Jorge Sanjinés is a Bolivian film director, screenwriter, producer, and political activist. He is renowned for his social and political activism, as well as his unique filmmaking style. Sanjinés has been referred to as the father of modern Bolivian cinema, having made a number of groundbreaking films which have had an immense influence on Latin American cinema.
Sanjinés was born in La Paz, Bolivia in 1936. He began his career as a film critic before attending the Centro Sperimentale di Cinematografia in Rome, where he studied film direction. After returning to Bolivia, Sanjinés joined the Grupo Ukamau, a collective of filmmakers and activists who sought to create films which depicted the reality of the Bolivian people and to use film to bring about social change.
Sanjinés’ first feature film, Blood of the Condor (1969), was a critical and commercial success and helped to establish Bolivian cinema on the international stage. The film, which tells the story of a rural Bolivian community being forcibly sterilized by a foreign aid agency, was praised for its bold political message and unique visual style.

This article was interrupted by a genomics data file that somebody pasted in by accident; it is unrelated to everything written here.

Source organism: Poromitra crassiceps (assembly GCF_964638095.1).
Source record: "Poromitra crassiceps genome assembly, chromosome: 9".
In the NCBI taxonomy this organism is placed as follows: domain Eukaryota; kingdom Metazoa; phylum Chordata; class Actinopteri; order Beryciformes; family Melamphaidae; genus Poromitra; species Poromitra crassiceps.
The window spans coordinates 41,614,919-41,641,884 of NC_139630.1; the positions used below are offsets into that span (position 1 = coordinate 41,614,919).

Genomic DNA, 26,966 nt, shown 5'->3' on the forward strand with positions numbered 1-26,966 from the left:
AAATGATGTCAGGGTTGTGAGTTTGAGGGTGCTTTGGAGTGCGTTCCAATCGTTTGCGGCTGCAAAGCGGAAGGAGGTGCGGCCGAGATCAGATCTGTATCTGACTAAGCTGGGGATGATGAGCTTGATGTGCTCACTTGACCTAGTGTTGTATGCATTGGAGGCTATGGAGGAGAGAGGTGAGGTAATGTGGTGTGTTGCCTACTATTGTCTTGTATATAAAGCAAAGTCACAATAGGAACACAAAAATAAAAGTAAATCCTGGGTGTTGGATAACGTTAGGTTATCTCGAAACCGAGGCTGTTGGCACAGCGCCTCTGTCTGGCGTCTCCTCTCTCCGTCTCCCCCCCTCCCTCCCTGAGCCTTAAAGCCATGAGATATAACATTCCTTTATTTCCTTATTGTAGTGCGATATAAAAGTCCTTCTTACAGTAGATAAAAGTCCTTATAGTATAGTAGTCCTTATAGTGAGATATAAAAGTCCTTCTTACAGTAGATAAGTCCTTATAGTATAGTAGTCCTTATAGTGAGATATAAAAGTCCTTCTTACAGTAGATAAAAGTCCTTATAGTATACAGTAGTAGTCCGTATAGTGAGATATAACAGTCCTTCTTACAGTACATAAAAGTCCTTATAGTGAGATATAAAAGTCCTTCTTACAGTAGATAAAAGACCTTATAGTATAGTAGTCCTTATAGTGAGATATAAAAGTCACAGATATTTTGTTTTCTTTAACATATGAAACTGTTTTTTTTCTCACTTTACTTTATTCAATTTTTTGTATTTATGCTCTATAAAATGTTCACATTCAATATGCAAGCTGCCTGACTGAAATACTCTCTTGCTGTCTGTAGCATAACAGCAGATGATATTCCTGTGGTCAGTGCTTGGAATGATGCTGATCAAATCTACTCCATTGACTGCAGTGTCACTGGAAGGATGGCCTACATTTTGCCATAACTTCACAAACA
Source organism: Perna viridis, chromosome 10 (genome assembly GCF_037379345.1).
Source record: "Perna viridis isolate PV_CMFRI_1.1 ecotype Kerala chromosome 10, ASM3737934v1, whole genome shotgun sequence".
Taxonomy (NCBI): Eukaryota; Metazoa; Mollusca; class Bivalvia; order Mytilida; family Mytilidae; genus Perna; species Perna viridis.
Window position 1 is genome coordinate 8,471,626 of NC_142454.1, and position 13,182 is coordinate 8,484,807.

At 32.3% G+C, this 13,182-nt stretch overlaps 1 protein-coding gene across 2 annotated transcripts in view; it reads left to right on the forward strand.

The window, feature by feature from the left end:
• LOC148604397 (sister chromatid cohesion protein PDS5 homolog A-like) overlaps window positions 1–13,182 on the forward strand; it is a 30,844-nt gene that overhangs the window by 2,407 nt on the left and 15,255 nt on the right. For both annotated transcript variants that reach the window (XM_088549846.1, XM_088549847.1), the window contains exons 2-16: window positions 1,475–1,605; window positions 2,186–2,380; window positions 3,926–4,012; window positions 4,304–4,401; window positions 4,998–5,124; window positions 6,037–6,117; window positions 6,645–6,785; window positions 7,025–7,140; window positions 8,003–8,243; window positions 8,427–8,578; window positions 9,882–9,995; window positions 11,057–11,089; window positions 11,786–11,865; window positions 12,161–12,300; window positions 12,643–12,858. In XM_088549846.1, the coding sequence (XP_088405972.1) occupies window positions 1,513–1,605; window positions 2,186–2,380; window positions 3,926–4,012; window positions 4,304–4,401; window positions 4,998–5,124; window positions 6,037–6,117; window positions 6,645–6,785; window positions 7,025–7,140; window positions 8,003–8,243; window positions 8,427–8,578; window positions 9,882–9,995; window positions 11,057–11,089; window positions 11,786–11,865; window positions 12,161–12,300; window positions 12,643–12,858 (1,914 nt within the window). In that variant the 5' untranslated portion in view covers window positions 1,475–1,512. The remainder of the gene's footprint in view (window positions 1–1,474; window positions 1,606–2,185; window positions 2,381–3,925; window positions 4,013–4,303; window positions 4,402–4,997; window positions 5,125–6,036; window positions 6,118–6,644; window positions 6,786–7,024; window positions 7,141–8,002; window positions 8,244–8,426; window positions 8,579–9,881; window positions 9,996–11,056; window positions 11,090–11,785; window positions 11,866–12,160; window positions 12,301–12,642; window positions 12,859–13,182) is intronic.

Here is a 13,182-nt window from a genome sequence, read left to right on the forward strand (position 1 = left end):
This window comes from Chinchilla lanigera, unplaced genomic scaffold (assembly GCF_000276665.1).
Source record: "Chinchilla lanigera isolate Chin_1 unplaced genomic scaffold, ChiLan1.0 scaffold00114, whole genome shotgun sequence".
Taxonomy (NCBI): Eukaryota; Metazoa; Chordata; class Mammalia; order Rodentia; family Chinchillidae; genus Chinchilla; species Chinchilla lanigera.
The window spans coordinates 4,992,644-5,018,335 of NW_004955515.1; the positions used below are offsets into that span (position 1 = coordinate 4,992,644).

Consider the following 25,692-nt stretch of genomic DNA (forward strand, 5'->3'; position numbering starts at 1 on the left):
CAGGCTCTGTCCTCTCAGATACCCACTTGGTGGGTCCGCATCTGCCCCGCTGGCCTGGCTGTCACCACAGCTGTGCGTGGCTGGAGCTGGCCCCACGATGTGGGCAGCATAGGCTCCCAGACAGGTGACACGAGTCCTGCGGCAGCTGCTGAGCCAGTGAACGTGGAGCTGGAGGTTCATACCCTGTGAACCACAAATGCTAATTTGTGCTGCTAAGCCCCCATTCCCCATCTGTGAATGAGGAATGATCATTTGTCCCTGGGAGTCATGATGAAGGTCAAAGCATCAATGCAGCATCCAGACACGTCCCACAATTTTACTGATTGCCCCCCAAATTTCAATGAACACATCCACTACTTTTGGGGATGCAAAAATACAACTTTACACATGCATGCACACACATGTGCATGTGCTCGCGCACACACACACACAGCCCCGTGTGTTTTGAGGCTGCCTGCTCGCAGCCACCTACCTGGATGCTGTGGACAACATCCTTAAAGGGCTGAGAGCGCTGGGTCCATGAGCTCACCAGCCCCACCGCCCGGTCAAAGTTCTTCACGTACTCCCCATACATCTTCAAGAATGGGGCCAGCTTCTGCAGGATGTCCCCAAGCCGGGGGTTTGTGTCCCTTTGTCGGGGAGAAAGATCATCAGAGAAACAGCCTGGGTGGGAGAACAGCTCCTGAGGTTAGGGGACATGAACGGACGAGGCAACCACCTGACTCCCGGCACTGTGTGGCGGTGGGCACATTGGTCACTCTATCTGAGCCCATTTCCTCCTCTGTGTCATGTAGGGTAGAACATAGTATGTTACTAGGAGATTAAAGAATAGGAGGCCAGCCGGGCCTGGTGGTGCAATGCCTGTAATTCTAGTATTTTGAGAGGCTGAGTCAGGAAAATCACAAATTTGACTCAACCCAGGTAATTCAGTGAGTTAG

Over the course of his career, Sanjinés has written, directed, and produced numerous feature films. His films often center on issues of political and social justice, and reflect a deep commitment to the struggles of the Bolivian people. He has also made several documentaries, including The Burning of Chaco (1979), which examines the devastation of the Chaco War, and his most recent work, The Battle of the Water (2009), which explores the impact of the privatization of water resources in Bolivia.
In addition to his filmmaking, Sanjinés has been an active political activist, and has been involved in a number of social movements, including the campaign for the rights of Bolivia’s indigenous peoples. He is also a strong advocate for the protection of the environment, and has campaigned against the exploitation of natural resources by multinational corporations.
Sanjinés’ films have earned him numerous awards, including a Goya Award for Best Hispanic Film for Blood of the Condor (1971), and the Wangari Maathai Prize for his activism in 2014. He is widely regarded as one of Latin America’s most groundbreaking filmmakers, and his influence on the region’s cinematic landscape is undeniable. His films continue to inspire new generations of filmmakers, and his legacy as a filmmaker and activist